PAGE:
A scheme to create an indoor craft market/traders barn on the site of a deer farm attraction near Tenby will be decided by full council after it was backed by planners a second time.

Mr and Mrs Evans of Great Wedlock, Gumfreston sought a change of use of a former agricultural barn to the trading barn for up to 35 traders selling local produce and crafts, operating up to 61 days a year.

The plans – recommended for refusal at the November 7 meeting of Pembrokeshire County Council’s planning committee – also included an additional 30 parking bays on the site of a former silage clamp.

The plans had been given a ‘minded to’ backing by committee members at their October meeting, meaning it had to return to the November meeting as the decision went against officer recommendations for refusal.

Reasons for refusal given by officers included the potential for negative impacts on the existing provision of local shops in nearby rural settlements.

A previous application for the trading barn was refused by county planners on the basis it would represent an “unjustified use in a countryside location and contains insufficient information in respect of sustainable travel options” and the lack of a detailed Retail Impact Assessment (RIA), which has been incorporated in the resubmitted application, at a cost of £10,000 to applicant Andrew Evans.

At the November meeting, Mr Evans said the scheme would not sell any food, but would be a showcase for the “high quality arts and crafts market,” with many interested parties contacting him since the last meeting.

He said the trading barn would allow start-up businesses free space at first “to enable them to get a foothold on the business ladder,” with the intention of different crafts makers showcasing their products each week, and was about “bringing this exciting opportunity to the people of Pembrokeshire.”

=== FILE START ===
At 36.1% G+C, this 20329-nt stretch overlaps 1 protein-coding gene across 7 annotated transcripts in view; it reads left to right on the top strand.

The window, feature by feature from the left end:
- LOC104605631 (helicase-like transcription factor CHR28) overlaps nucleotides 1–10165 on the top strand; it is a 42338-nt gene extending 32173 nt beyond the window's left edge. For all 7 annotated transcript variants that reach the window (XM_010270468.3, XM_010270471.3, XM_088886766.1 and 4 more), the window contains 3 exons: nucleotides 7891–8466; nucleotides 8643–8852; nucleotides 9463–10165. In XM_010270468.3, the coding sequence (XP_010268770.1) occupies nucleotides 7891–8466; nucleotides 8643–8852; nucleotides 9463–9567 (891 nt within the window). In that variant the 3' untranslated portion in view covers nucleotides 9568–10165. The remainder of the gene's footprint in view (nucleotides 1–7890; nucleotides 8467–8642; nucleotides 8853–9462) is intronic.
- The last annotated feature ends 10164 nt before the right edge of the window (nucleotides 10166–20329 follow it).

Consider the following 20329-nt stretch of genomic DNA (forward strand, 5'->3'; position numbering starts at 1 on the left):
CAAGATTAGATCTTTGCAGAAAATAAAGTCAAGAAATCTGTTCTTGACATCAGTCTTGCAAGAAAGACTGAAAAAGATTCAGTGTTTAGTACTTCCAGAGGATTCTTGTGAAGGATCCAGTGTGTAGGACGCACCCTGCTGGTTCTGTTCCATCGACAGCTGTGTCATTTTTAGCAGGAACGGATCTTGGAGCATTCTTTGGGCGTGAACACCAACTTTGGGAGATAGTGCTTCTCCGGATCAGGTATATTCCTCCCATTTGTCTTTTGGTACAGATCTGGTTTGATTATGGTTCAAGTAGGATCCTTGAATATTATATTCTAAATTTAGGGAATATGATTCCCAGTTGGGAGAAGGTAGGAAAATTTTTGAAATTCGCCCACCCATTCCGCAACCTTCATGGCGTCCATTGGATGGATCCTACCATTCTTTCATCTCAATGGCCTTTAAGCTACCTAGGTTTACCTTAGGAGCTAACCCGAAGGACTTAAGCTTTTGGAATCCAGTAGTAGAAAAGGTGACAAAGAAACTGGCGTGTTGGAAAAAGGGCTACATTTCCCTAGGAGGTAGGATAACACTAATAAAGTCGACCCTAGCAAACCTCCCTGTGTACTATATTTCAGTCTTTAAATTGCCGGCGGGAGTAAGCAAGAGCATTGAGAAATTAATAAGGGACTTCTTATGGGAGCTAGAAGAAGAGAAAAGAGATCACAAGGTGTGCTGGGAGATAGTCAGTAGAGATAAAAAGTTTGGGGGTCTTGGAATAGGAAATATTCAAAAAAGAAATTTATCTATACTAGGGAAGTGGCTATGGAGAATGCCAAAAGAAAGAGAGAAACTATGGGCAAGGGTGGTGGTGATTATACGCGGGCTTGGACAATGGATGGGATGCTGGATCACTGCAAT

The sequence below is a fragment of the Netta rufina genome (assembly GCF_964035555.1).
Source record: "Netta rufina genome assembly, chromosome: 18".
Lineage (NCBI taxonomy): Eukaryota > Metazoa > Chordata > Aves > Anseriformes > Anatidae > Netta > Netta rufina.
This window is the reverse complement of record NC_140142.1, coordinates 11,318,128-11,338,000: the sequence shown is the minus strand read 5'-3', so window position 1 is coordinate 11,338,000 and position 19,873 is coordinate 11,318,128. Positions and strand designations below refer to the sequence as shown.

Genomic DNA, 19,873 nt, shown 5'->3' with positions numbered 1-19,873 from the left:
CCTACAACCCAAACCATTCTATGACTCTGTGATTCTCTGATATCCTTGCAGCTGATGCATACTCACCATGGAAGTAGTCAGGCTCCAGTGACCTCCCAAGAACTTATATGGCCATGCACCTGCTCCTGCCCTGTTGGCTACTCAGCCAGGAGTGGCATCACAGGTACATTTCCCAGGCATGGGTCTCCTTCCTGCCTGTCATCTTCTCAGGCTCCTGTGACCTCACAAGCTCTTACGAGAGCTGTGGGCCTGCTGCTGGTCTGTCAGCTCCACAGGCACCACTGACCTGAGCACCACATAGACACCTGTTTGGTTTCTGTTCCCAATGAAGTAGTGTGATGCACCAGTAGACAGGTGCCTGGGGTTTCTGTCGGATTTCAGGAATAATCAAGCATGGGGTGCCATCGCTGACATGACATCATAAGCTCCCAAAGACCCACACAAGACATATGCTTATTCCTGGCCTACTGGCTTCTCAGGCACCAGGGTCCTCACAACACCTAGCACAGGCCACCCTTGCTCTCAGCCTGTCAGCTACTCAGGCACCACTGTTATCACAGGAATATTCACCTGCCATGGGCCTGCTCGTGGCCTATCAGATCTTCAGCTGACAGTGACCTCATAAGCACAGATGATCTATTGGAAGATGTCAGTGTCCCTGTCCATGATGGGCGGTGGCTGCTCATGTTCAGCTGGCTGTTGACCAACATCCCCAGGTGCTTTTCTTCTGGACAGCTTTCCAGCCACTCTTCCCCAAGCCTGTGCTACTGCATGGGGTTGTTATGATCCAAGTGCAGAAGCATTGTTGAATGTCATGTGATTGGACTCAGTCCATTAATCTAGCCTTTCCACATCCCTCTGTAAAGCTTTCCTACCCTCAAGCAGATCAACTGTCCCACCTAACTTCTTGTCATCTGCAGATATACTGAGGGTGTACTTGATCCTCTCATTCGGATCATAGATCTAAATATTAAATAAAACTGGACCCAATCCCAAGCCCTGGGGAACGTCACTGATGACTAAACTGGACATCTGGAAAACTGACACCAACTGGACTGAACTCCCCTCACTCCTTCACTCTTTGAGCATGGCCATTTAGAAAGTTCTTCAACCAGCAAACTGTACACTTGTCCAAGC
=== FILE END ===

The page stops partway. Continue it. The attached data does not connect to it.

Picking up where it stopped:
Moving the application be supported, local member councillor Rhys Jordan said there was “no objection whatsoever from the people of the local community”.

Urging members to support the application, he said there had been “some 400-500 positive comments” on the scheme since local press coverage of the previous meeting.

He was backed by Councillor Brian Hall, who said there were a long list of conditions recommended by officers if the scheme was approved.

Members heard the retail impact assessment had calculated a one per cent impact on the economy of Tenby during those 61 days the trading barn was operating.

Cllr Jordan said: “While I understand there’s a one per cent impact, not one business has raised an issue, they fully support this application; I don’t think we should be hung up on one per cent.”

The application was backed by 13 votes to one, and will now return to a full council meeting for a final decision.